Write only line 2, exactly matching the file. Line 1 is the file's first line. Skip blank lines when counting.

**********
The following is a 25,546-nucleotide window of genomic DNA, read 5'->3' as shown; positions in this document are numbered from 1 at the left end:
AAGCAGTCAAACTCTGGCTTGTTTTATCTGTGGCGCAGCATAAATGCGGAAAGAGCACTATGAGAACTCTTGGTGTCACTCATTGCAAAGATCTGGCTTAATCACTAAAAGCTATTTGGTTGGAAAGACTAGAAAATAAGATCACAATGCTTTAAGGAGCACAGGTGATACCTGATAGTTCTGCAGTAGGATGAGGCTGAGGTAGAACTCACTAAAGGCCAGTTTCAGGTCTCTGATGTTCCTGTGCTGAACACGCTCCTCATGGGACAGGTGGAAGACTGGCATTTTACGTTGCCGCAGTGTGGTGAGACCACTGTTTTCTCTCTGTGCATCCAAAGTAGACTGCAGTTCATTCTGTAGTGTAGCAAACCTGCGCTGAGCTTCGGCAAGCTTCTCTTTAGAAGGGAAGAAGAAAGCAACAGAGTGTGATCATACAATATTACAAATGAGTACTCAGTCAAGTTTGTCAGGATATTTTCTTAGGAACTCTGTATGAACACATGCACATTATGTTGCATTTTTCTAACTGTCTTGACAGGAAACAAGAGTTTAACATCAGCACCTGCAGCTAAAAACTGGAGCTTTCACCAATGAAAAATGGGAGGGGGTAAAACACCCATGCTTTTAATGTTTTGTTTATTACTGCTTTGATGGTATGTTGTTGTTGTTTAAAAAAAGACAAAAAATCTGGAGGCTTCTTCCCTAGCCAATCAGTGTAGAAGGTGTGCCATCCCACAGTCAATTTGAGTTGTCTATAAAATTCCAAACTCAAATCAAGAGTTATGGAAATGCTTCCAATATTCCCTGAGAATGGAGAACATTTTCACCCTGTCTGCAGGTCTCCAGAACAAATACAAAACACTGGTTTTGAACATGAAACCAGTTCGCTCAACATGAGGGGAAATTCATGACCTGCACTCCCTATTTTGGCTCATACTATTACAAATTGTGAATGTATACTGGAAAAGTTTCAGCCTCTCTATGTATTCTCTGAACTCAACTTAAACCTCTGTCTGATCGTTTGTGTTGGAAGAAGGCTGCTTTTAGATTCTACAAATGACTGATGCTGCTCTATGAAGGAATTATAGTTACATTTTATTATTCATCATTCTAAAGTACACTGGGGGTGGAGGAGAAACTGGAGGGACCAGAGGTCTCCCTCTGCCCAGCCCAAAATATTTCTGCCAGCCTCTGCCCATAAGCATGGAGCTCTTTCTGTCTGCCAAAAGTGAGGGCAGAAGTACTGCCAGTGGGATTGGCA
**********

AAGCAGTCAAACTCTGGCTTGTTTTATCTGTGGCGCAGCATAAATGCGGAAAGAGCACTATGAGAACTCTTGGTGTCACTCATTGCAAAGATCTGGCTTAATCACTAAAAGCTATTTGGTTGGAAAGACTAGAAAATAAGATCACAATGCTTTAAGGAGCACAGGTGATACCTGATAGTTCTGCAGTAGGATGAGGCTGAGGTAGAACTCACTAAAGGCCAGTTTCAGGTCTCTGATGTTCCTGTGCTGAACACGCTCCTCATGGGACAGGTGGAAGACTGGCATTTTACGTTGCCGCAGTGTGGTGAGACCACTGTTTTCTCTCTGTGCATCCAAAGTAGACTGCAGTTCATTCTGTAGTGTAGCAAACCTGCGCTGAGCTTCGGCAAGCTTCTCTTTAGAAGGGAAGAAGAAAGCAACAGAGTGTGATCATACAATATTACAAATGAGTACTCAGTCAAGTTTGTCAGGATATTTTCTTAGGAACTCTGTATGAACACATGCACATTATGTTGCATTTTTCTAACTGTCTTGACAGGAAACAAGAGTTTAACATCAGCACCTGCAGCTAAAAACTGGAGCTTTCACCAATGAAAAATGGGAGGGGGTAAAACACCCATGCTTTTAATGTTTTGTTTATTACTGCTTTGATGGTATGTTGTTGTTGTTTAAAAAAAGACAAAAAATCTGGAGGCTTCTTCCCTAGCCAATCAGTGTAGAAGGTGTGCCATCCCACAGTCAATTTGAGTTGTCTATAAAATTCCAAACTCAAATCAAGAGTTATGGAAATGCTTCCAATATTCCCTGAGAATGGAGAACATTTTCACCCTGTCTGCAGGTCTCCAGAACAAATACAAAACACTGGTTTTGAACATGAAACCAGTTCGCTCAACATGAGGGGAAATTCATGACCTGCACTCCCTATTTTGGCTCATACTATTACAAATTGTGAATGTATACTGGAAAAGTTTCAGCCTCTCTATGTATTCTCTGAACTCAACTTAAACCTCTGTCTGATCGTTTGTGTTGGAAGAAGGCTGCTTTTAGATTCTACAAATGACTGATGCTGCTCTATGAAGGAATTATAGTTACATTTTATTATTCATCATTCTAAAGTACACTGGGGGTGGAGGAGAAACTGGAGGGACCAGAGGTCTCCCTCTGCCCAGCCCAAAATATTTCTGCCAGCCTCTGCCCATAAGCATGGAGCTCTTTCTGTCTGCCAAAAGTGAGGGCAGAAGTACTGCCAGTGGGATTGGCA